Two local high school juniors have been selected by Hardy Telecommunications for an all-expenses-paid trip to our nation’s capital.
Moorefield High Junior Benjamin Shirk and East Hardy High Junior Madalynn Payne will spend May 31-June 4 in Washington, D.C., attending the Foundation for Rural Service Youth Tour, said Hardy Marketing and Human Resource Director Derek Barr.
“We’re delighted to offer this unique opportunity to Ben and Madalynn,” Derek said. “It was clear from their applications and from the school representatives we talked to that both are serious, well rounded students.”
The FRS Youth Tour is a four-day trip during which students from rural areas all over the United States have the opportunity to tour our nation’s capital and learn more about the telecommunications industry. More than 100 students typically take part. Hardy sponsors two students for the tour and pays all basic expenses, including hotel, meals, and transportation.
The agenda for this year’s FRS Youth Tour has the group visiting the Smithsonian Museums, Lincoln Memorial, Korean War Veterans Memorial, Vietnam Veterans Memorial, World War II Memorial, National Cathedral, Newseum, U.S. Capitol, Arlington National Cemetery, Iwo Jima Memorial, and Mount Vernon.
Benjamin, who currently serves on Hardy’s Youth Advisory Board, wrote in his application that he would enjoy meeting other youth from around the country at the FRS Youth Tour.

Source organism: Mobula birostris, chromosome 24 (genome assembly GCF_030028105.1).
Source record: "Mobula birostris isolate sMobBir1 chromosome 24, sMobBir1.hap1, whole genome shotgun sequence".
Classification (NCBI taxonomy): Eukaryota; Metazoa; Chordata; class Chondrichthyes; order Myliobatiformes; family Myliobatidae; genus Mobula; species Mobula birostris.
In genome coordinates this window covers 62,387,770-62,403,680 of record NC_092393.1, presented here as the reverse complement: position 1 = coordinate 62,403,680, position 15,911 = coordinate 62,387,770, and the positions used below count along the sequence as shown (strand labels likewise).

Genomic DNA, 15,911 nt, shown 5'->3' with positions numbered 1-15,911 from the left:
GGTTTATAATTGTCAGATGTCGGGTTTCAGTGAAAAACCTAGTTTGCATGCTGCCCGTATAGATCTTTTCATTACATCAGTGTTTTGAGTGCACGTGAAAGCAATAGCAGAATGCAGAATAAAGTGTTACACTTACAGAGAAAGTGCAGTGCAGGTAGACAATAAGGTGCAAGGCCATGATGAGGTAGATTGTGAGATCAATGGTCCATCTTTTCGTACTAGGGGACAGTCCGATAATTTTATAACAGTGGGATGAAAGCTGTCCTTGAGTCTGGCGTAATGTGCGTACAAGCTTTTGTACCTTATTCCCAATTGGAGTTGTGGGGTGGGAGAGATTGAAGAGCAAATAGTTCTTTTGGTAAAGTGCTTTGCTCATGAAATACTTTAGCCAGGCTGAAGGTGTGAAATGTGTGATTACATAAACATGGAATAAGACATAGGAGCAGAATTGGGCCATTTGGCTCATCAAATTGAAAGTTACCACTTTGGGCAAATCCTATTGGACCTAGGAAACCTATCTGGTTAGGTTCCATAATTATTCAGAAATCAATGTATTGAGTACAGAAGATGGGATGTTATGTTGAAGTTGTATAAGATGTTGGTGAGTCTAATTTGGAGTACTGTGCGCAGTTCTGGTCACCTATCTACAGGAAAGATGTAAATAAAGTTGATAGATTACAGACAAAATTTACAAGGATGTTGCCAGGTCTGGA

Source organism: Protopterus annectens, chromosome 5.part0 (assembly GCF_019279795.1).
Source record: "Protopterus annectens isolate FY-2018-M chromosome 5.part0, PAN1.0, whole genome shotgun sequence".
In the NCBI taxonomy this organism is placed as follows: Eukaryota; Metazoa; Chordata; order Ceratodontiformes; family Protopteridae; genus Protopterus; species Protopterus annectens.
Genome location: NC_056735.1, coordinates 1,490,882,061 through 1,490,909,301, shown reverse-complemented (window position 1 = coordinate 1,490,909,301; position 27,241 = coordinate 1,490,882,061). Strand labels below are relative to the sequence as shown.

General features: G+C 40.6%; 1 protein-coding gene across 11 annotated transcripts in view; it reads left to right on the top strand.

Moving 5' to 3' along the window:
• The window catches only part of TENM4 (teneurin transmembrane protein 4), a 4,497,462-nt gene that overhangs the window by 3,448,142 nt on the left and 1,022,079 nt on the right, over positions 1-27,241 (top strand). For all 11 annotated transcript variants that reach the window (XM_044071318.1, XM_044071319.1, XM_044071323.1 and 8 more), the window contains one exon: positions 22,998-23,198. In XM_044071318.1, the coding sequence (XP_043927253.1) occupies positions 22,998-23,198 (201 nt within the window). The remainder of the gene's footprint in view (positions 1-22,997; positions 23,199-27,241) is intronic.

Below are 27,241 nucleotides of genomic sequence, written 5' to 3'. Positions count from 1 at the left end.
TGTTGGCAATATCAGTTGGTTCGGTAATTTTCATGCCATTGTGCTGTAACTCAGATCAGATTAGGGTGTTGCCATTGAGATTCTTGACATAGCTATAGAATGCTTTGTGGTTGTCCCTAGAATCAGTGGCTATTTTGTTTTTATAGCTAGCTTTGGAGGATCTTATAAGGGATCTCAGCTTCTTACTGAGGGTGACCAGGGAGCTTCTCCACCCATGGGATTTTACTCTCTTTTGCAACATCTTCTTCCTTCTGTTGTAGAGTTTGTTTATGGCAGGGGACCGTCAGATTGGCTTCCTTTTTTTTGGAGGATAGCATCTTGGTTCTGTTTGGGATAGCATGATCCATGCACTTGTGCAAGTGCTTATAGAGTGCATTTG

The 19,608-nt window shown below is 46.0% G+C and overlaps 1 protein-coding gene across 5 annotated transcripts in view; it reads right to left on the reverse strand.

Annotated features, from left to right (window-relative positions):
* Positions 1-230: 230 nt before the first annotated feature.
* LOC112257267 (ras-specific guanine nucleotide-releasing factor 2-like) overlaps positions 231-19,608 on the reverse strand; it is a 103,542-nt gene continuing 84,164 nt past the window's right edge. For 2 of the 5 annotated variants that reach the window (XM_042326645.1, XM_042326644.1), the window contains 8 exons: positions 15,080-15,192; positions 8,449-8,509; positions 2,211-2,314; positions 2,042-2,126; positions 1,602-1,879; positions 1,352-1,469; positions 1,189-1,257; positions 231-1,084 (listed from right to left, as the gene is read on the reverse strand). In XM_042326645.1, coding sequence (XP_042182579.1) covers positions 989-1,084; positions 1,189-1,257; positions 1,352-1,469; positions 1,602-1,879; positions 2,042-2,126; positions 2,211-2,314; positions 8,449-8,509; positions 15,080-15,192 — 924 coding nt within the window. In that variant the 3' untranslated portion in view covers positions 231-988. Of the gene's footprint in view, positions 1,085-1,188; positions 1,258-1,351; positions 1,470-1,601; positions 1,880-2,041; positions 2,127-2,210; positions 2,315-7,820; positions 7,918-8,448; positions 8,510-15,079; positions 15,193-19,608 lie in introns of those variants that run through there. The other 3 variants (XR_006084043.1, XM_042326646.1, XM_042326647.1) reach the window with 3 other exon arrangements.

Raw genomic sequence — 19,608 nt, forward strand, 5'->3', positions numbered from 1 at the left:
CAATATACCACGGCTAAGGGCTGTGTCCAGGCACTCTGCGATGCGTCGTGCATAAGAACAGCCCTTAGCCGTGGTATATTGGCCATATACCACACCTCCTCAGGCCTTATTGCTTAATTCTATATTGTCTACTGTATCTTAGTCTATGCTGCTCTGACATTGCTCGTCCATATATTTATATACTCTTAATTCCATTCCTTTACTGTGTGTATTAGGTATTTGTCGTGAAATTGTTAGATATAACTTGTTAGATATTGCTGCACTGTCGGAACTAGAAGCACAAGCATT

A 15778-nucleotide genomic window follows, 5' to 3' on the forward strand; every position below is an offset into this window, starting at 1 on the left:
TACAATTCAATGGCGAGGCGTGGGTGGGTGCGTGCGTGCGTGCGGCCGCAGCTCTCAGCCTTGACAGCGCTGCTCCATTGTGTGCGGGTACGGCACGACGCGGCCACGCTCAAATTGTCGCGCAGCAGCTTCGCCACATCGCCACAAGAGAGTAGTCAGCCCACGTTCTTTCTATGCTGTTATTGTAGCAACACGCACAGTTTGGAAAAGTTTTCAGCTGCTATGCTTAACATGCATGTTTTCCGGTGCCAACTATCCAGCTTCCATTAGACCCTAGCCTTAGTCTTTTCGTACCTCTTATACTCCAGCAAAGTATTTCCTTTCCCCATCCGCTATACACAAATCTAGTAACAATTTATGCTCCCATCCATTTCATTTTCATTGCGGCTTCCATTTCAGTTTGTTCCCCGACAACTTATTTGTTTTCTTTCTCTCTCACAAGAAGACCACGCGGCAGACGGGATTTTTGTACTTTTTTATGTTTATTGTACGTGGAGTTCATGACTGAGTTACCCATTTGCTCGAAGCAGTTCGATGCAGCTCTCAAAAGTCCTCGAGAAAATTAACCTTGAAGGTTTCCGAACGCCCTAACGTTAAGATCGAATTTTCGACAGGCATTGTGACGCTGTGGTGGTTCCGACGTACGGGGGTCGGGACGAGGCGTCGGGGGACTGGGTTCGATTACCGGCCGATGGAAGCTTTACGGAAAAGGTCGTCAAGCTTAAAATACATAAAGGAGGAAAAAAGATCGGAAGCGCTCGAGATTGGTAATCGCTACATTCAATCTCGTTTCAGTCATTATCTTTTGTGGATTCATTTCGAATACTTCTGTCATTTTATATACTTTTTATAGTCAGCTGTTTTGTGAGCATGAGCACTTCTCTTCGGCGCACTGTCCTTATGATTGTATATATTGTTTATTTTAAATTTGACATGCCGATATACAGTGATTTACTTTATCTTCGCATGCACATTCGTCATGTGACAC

“I also desire to gain knowledge and broaden my horizon by engaging amongst professional leaders and other youth. I have always loved traveling and have always wanted to tour the capital of the U.S.A.,” he said.
Madalynn wrote that the Youth Tour would allow her to see more of Washington, D.C., than she’s previously had the opportunity to see.
“I would like to go on the Youth Tour because I have only seen the Smithsonian Museums. The youth tour seems like a wonderful opportunity to visit Washington, D.C., learn more about telecommunications, and meet new people,” she said.
Derek said the students spend a lot of time sightseeing, but the tour also is educational. The students visit the Federal Communications Commission and get a chance to ask questions about issues important to rural telecommunications providers like Hardy.
“Many of the new federal rules and regulations in our industry have not been favorable to small companies serving rural areas,” he said. “The students get a chance to see the challenges we face and make it known that rural students deserve the same opportunities as urban students.”
Established in 1994 by NTCA – the Rural Broadband Association, the Foundation for Rural Service (FRS) is a non-profit, 501(c)(3) organization that promotes, educates and advocates rural telecom issues in order to sustain and enhance the quality of life within communities throughout rural America.